Some products help us use other products or materials more efficiently. For example, drywall clips allow the elimination of corner studs, engineered stair stringers reduce lumber waste, and concrete pigments and polishing systems can turn concrete slabs into attractive finished floors. We also recognize some products, like vacuum plumbing systems, which use less material than their conventional counterparts. Many products with this attribute are fairly unique, so we bring a skeptical eye to manufacturer claims, but not a specific standard.
Moisture brings durability and air quality problems with it, and myriad green products are designed to manage it and keep it out. Given the variety of products available, we look for those that meet key performance standards and that make sense in a whole building assembly—such as vapor-permeable weather-resistive barriers that not only prevent moisture from entering the building envelope but also allow drying when the envelope gets wet.
Background noise, whether from indoor or outdoor sources, adds to stress and discomfort, and poor acoustical design inside can exacerbate problems from background noise and reverberation of sounds. Products that absorb sound and prevent sound transmission can be considered green, although there are so many such products available that we also look for especially innovative products, as well as products with additional green attributes such as recycled content and strong energy performance. We also look for sound-masking systems with exceptional performance characteristics.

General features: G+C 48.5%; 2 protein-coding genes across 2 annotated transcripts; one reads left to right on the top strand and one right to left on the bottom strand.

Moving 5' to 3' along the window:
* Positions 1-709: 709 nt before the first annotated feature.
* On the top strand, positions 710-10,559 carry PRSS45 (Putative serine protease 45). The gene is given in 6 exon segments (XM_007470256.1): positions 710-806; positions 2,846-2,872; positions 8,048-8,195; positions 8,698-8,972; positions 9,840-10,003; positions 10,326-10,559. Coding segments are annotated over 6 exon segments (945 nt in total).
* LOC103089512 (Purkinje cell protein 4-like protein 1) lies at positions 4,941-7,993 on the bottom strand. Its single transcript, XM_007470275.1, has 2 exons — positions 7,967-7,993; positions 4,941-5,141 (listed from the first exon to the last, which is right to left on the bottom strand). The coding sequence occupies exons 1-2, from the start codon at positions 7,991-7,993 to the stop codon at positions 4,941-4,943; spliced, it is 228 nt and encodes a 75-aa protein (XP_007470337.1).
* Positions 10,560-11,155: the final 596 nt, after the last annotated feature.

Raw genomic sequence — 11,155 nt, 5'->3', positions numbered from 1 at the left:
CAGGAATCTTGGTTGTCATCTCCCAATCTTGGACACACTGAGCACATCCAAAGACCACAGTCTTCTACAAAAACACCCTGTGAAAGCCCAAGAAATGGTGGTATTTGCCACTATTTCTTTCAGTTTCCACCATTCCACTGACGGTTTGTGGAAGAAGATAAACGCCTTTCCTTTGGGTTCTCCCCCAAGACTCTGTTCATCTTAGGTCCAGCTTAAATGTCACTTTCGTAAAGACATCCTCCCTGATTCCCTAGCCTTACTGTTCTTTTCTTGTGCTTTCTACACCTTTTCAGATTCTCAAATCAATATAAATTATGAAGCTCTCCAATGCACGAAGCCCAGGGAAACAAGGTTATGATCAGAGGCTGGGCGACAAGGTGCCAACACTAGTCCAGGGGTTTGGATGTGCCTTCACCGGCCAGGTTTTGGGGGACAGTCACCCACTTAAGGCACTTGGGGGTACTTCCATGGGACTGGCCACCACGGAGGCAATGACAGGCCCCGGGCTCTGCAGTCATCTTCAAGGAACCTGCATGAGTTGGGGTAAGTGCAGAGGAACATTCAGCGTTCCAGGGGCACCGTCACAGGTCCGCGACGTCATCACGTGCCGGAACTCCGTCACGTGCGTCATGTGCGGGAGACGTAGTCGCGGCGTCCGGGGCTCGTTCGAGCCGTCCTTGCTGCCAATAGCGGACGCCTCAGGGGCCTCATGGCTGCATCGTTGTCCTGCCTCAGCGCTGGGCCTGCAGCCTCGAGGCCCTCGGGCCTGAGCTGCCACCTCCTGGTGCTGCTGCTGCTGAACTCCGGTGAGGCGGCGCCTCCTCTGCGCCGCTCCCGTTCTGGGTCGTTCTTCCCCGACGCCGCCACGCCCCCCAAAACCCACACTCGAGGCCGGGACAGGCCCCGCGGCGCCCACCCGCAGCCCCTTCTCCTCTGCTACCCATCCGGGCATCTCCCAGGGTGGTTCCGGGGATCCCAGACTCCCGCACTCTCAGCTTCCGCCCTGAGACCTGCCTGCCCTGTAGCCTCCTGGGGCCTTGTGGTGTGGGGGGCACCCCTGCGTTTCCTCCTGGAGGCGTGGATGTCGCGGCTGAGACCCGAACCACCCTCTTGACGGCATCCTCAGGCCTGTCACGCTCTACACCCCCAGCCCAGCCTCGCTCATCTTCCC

Subflor and Dricore floating floors are made with waferboard using a phenolic binder and wax, which acts as a water repellent. An integral HDPE bottom layer has 5/16” corrugations to allow moisture drainage and some airflow. Though designed for installation over concrete slabs, their sound-attenuating properties provide an appropriate flooring system for many applications. These interlocking tongue-and-groove products require no nails or glue. Subflor and Dricore are the same product, but the brand name varies depending on the distributor.
Using underlayment products beneath wood, tile, resilient flooring, or carpet and carpet cushion provides a level surface and helps insulate floors from sound transmission and, to a limited extent, heat loss.
Cork rolls and sheets can provide resilience to the floor system with significantly less thickness than fiberboard products or a gypsum-cement poured-in-place slab. And use of a sound-deadening underlayment below a hard-surface floor can reduce the need to further control sound transmission with carpeting or rugs.
Plywood is often required as an underlayment for resilient flooring, ceramic tiles, and carpeting; and exterior-grade particleboard can also be used is some applications. Some products combine the functions of subfloor and underlayment in one product, minimizing resource use. Lauan or other tropical wood based products should be avoided unless FSC-certified.
Environmentally preferable materials for flooring underlayment listed by GreenSpec include natural cork, strawboard, products that are inherently moisture- and mold-resistant, and products with recycled content. Preference is given to no-added-formaldehyde (NAF) products, but no-added-urea-formaldehyde (NAUF) particleboards and plywoods also have very low formaldehyde emissions.
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